Food transportation in the United States is an important business that relies mostly on long haul trucking. Trucks today handle 70% of goods shipped across the country, and food travels an average of 1,500 miles to make it to a consumer's table. All of that travel means that having reliable truck refrigeration is essential in providing a safe food supply chain. Here’s some information about the history of food transportation and how refrigerated long haul trucking continues to impact us.
History of Railway Refrigeration
Eating foods that were grown and raised locally was necessary before refrigerated storage was available. Ice houses were used in communities to store food, but there was no way to safely ship food products to areas more than several hours away. By 1869, the Transcontinental Railroad was completed, connecting the country from east to west, carrying $50 million of goods every year and introducing fruits and vegetables from the west to eastern consumers. As methods of transportation grew, so did the need for proper refrigeration to preserve food.
Inventors attempted to cool train cars down with ice, but the results often led to discolored or incorrectly cooled products. In 1887, Chicago meatpacking business man Gustavus Swift, with engineer Andrew Chase, successfully developed an ice-cooled railcar that allowed him to transport cuts of meat with no change in taste or color. In 1880 the first United States patent for a mechanically refrigerated railcar was given to Charles William Cooper. From that point, food continued being transported across the country via railway regularly through the 1930s.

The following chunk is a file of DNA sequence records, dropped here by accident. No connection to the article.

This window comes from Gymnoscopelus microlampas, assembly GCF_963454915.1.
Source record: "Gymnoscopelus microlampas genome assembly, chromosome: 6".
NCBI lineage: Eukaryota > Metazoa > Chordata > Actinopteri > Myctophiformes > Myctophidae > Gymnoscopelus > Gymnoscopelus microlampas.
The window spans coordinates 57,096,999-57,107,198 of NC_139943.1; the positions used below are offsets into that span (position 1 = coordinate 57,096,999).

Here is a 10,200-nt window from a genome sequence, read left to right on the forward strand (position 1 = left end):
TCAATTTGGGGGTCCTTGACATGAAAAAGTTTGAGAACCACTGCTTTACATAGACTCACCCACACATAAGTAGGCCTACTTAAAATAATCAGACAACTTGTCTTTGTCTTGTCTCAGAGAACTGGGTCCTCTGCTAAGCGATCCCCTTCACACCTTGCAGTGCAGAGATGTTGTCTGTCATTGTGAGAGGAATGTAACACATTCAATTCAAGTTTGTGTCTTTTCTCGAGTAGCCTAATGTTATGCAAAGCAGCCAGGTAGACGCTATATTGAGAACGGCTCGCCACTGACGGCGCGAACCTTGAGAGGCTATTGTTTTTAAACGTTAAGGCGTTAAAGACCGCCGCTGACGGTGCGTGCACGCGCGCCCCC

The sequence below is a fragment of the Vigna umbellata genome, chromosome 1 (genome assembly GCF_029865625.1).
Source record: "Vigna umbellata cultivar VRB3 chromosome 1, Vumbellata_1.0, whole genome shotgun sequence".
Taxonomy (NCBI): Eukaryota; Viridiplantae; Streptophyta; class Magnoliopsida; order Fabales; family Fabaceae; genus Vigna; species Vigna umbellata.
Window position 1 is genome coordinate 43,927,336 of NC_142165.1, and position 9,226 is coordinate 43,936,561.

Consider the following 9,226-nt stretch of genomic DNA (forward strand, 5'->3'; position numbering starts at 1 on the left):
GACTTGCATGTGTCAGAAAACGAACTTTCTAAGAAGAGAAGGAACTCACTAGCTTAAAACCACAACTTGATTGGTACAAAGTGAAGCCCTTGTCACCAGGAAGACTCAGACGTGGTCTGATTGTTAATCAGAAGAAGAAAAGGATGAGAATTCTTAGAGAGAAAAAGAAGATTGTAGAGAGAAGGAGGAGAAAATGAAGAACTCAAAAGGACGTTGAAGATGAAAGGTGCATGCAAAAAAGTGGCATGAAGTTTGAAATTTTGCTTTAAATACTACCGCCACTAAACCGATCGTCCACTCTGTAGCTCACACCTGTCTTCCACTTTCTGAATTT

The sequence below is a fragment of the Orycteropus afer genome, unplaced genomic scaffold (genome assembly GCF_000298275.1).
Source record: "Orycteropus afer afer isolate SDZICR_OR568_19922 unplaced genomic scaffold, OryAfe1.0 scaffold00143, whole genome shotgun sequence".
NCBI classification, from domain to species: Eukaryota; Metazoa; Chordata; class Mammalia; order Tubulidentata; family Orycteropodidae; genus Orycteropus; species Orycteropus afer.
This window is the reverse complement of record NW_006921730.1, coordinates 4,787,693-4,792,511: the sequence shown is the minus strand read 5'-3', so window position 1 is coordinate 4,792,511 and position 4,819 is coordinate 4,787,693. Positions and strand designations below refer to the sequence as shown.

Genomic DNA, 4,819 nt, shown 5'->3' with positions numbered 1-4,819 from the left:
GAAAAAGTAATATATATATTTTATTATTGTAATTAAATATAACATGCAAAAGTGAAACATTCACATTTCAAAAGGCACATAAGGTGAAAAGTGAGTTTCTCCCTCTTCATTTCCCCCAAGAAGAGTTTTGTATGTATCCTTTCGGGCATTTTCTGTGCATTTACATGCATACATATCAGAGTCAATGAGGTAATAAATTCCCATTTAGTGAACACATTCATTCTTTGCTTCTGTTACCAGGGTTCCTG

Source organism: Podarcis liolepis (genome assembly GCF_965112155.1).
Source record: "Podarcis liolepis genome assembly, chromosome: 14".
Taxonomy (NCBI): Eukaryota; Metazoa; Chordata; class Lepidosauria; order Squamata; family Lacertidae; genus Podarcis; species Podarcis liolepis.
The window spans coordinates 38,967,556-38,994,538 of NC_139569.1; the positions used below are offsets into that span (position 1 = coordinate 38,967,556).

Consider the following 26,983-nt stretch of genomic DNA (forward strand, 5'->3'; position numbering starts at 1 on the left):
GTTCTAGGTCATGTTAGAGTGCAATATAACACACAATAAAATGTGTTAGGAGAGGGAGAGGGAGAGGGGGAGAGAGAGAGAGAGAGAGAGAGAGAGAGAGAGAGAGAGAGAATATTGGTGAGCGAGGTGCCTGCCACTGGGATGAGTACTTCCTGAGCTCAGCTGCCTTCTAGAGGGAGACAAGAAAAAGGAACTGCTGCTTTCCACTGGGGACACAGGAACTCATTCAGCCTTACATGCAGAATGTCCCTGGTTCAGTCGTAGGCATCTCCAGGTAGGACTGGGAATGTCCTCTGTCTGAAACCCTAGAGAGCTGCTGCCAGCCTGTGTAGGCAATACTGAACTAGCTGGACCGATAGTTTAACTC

Long Haul Trucking Makes Its Mark
Trucking became a method of shipping goods in the early 20th century, but railroads were still dominant. By the end of the 1930s, trucks were carrying 10% of interstate freight. As World War II approached, innovations helped the trucking industry grow. One of the biggest was the invention of a mobile refrigeration unit for trucks by African American mechanic Frederic McKinley Jones. Self-taught, Jones received a patent for the portable air-cooling device for trucks and co-founded U.S.Thermo Control Country, known today as Thermo King Corporation. Jones also created the first portable refrigeration units for blood and food storage overseas during World War II.
By the 1960s, the creation of the Interstate Highway System helped the trucking industry explode into a multi-million dollar business. The highways helped get the product to destinations quicker and, in the 1970s, led to a fascination with the trucking industry. This new love of trucking introduced CBs to the general public and movies including Convoy and Every Which Way But Loose. Today, according to American Trucking Associations, the trucking industry is an almost $800 billion business, which includes hauling 83% of agricultural freight, requiring well equipped refrigerated trucks.